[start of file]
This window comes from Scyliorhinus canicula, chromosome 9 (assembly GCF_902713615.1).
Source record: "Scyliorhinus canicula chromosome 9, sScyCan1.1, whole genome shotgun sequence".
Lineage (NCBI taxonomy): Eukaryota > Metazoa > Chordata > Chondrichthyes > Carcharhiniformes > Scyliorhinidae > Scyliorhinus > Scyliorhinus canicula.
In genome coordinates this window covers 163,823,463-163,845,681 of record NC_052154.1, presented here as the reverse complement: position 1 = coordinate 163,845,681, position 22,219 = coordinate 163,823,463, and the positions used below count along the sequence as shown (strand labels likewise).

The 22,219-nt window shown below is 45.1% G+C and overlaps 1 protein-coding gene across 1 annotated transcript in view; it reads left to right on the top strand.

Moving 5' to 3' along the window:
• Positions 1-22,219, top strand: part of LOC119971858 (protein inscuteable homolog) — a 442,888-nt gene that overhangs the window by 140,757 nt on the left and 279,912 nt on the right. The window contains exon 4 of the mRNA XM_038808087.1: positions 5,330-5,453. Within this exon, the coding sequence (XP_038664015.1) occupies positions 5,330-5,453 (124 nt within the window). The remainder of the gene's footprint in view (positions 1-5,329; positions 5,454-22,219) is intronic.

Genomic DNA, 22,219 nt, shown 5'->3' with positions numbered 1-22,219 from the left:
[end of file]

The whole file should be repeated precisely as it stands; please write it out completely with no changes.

This window comes from Scyliorhinus canicula, chromosome 9 (assembly GCF_902713615.1).
Source record: "Scyliorhinus canicula chromosome 9, sScyCan1.1, whole genome shotgun sequence".
Lineage (NCBI taxonomy): Eukaryota > Metazoa > Chordata > Chondrichthyes > Carcharhiniformes > Scyliorhinidae > Scyliorhinus > Scyliorhinus canicula.
In genome coordinates this window covers 163,823,463-163,845,681 of record NC_052154.1, presented here as the reverse complement: position 1 = coordinate 163,845,681, position 22,219 = coordinate 163,823,463, and the positions used below count along the sequence as shown (strand labels likewise).

The 22,219-nt window shown below is 45.1% G+C and overlaps 1 protein-coding gene across 1 annotated transcript in view; it reads left to right on the top strand.

Moving 5' to 3' along the window:
• Positions 1-22,219, top strand: part of LOC119971858 (protein inscuteable homolog) — a 442,888-nt gene that overhangs the window by 140,757 nt on the left and 279,912 nt on the right. The window contains exon 4 of the mRNA XM_038808087.1: positions 5,330-5,453. Within this exon, the coding sequence (XP_038664015.1) occupies positions 5,330-5,453 (124 nt within the window). The remainder of the gene's footprint in view (positions 1-5,329; positions 5,454-22,219) is intronic.

Genomic DNA, 22,219 nt, shown 5'->3' with positions numbered 1-22,219 from the left: